Crouch decided to keep the weighing-in aspect, but to lower class size and bring a nutritionist on board.
"It's eating right 101," says Crouch, who says she learned a lot about portion size.
"It's also exercise 101," says Nancy Ricker, who as the dietitian devotes a portion of the hour-long class to nutrition. After developing the program, Harris went on maternity leave. She now is back from maternity leave since having 41/2-month-old Lindsey. During her absence, Susan Lackney, an exercise physiologist, joined the team.
Crouch, who varies the types of exercise she does five times a week, vouches for the importance of that aspect.
"After losing weight, I felt more confident to start an exercise program."
Lackney says she instructs the class in Pilates, strength training, cardio workouts and water aerobics.
"We try to sample a little bit of everything."
In addition to weighing in, participants will learn their body fat, body mass index, blood pressure and other measurements.
"We measure you from head to toe," Lackney says, noting that comparisons are made at the end of the 12-week class.
Ricker says as the class' name suggests, permanent lifestyle changes are encouraged.
"We don't want it to be a temporary thing," Ricker says. "You need to change to prevent cancer, heart disease and diabetes."
Risks of being overweight
Ricker begins by pointing out the risks of being overweight, a condition that pertains to 65 percent of the nation.
"As Kentuckians, we eat 40 percent of our diet as fat," she says, noting that only 20 to 25 percent of calories should come from fat.
Participants learn to count fat grams and fiber in their food.
"That teaches people to read labels," Ricker says. Eating five 1/2-cup servings of fruit and vegetables and drinking lots of water are encouraged.
To make the class fun, Ricker brings foods to taste, such as soy nuts and yogurt. Treats are allowed.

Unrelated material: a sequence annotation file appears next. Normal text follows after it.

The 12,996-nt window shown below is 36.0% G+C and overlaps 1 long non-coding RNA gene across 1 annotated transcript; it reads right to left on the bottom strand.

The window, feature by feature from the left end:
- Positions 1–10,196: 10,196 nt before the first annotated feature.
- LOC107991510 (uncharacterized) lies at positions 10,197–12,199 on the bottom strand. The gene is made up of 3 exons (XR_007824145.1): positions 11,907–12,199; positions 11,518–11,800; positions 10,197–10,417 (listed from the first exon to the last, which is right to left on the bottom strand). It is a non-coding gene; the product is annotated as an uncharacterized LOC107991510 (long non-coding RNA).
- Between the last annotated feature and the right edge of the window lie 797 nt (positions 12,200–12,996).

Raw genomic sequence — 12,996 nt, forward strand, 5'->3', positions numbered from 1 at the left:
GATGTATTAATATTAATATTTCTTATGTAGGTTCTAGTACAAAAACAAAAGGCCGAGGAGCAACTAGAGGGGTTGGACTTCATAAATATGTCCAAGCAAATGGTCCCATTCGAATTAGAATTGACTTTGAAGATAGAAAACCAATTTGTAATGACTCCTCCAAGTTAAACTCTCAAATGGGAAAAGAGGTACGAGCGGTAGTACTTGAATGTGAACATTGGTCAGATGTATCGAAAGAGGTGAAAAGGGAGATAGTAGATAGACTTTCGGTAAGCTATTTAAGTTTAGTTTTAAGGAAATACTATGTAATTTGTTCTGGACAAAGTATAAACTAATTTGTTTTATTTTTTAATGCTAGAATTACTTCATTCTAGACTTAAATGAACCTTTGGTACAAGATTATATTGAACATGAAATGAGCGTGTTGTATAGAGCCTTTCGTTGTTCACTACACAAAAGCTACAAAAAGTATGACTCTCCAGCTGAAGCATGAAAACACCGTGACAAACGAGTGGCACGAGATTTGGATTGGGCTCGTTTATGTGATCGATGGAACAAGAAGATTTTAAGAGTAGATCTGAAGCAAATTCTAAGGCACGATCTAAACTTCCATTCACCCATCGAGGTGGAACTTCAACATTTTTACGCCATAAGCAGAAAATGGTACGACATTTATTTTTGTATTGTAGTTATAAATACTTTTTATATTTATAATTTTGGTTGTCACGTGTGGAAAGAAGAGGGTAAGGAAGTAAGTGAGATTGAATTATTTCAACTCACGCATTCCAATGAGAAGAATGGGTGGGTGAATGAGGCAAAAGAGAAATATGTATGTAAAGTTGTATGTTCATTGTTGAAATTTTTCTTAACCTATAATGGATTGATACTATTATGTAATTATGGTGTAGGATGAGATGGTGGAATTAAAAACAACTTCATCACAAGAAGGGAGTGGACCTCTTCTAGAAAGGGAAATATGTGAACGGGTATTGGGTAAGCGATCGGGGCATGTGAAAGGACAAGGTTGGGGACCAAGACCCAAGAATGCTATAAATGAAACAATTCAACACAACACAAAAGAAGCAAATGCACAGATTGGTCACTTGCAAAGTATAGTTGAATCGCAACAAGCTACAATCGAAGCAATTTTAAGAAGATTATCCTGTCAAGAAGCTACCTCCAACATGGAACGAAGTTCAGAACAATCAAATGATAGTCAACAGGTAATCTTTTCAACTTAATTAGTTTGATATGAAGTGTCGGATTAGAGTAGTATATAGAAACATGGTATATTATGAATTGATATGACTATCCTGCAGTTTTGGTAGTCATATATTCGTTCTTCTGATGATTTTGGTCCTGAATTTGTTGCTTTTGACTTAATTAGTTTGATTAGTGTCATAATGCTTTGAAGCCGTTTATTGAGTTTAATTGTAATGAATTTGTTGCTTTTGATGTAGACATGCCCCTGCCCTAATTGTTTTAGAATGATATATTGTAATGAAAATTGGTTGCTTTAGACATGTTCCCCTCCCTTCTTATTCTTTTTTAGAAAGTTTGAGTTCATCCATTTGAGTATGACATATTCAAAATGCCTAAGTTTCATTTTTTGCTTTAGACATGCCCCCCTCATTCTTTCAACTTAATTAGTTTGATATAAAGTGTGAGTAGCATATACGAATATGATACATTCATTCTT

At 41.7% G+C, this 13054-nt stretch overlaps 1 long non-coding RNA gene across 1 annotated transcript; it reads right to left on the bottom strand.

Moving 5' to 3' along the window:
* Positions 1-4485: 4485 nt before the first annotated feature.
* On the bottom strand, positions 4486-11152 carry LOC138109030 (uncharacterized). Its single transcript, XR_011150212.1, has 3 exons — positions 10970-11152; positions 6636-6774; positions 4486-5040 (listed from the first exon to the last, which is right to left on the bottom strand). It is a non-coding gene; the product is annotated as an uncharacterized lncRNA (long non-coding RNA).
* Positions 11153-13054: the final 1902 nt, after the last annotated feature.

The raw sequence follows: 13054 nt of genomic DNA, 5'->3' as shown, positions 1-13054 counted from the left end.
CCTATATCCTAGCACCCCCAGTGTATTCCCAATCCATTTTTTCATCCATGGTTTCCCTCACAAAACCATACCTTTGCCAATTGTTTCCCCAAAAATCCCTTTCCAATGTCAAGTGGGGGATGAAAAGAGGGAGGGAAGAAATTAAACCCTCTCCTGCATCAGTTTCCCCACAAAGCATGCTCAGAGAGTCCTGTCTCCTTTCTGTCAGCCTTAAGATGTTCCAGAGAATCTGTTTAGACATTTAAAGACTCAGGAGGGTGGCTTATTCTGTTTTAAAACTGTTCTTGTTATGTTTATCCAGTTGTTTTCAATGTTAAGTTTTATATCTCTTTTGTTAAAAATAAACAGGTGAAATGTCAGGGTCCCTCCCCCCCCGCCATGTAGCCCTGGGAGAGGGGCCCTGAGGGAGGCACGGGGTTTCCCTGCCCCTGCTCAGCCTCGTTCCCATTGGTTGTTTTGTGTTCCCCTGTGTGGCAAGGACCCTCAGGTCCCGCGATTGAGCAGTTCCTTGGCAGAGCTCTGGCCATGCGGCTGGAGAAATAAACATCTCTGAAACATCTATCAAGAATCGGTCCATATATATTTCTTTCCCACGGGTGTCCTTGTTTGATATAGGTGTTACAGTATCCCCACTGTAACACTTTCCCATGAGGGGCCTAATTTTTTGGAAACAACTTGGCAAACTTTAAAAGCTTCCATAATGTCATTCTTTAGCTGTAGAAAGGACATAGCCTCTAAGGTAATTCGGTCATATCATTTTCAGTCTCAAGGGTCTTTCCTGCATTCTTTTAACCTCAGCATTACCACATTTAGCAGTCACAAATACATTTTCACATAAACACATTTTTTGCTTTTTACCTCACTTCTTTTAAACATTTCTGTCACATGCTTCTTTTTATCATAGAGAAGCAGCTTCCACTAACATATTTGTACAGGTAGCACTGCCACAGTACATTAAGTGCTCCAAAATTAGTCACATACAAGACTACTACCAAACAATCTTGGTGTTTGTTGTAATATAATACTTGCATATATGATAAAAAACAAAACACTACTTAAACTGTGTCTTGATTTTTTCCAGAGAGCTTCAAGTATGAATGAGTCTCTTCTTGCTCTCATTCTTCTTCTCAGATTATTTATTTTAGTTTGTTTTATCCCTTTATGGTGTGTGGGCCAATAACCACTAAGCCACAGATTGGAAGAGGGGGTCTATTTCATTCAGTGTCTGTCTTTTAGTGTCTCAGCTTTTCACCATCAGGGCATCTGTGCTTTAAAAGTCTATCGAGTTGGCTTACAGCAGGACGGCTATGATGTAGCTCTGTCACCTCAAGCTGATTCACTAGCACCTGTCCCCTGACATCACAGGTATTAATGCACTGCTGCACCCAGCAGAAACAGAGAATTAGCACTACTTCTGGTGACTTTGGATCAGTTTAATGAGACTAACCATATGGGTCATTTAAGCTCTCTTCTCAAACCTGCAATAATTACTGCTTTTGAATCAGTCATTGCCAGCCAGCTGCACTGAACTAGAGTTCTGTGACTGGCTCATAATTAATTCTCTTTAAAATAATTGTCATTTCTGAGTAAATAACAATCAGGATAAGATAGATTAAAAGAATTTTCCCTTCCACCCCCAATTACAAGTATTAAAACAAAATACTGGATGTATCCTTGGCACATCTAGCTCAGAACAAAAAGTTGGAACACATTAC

"There are no no-nos," says Lackney. "We teach proportion size. If you're dying for a candy bar, eat a mini-one."
Lackney says people actually are encouraged to eat more frequently.
"We don't skip meals and we add in snacks," she says.
Ricker offers plenty of recipe ideas to participants. One that works well with summer produce is Angel Hair Pasta with Zucchini, Corn and Tomatoes. It doesn't contain meat, but she says grilled chicken can be served on the side.
Harris, who hopes that there is enough interest to hold a morning class, is definitely practicing what the class preaches after having her baby.
"I'm working on losing my last 10 pounds," she says.
Angel Hair Pasta with Zucchini, Corn and Tomatoes
3 medium ears white corn (or 2 cups frozen, white, shoe peg corn)
1 medium onion, quartered and sliced
1 red bell pepper, cut in 1/2-inch squares
1 garlic clove, minced
1 tablespoon canola oil
2 medium zucchini, sliced
1 large (homegrown) tomato or 14-ounce can chopped tomatoes, drained)
1/2 teaspoon chopped fresh basil or 1/2 teaspoon dried basil
1/2 teaspoon dried oregano
1/2 teaspoon salt
1/2 teaspoon fresh ground pepper
1/4 cup dry white wine, optional
1/4 cup or more shredded Parmesan cheese
Angel hair pasta
1. Cut corn kernels from cobs and set aside
2. Saut onion, bell pepper and garlic oil in a large skillet for 5 minutes.
3. Add zucchini; cook, stirring often, 7 minutes.
4. Add corn, tomato and next four ingredients; cover and cook over low to medium heat, stirring often, for about 10 minutes.
5. Add wine and simmer uncovered for 3-5 minutes.
6. Serve over 1 cup cooked angel hair pasta and sprinkle on Parmesan cheese.
Serves 4. Nutrition: calories, 260; 6 g fat and 5 g fiber.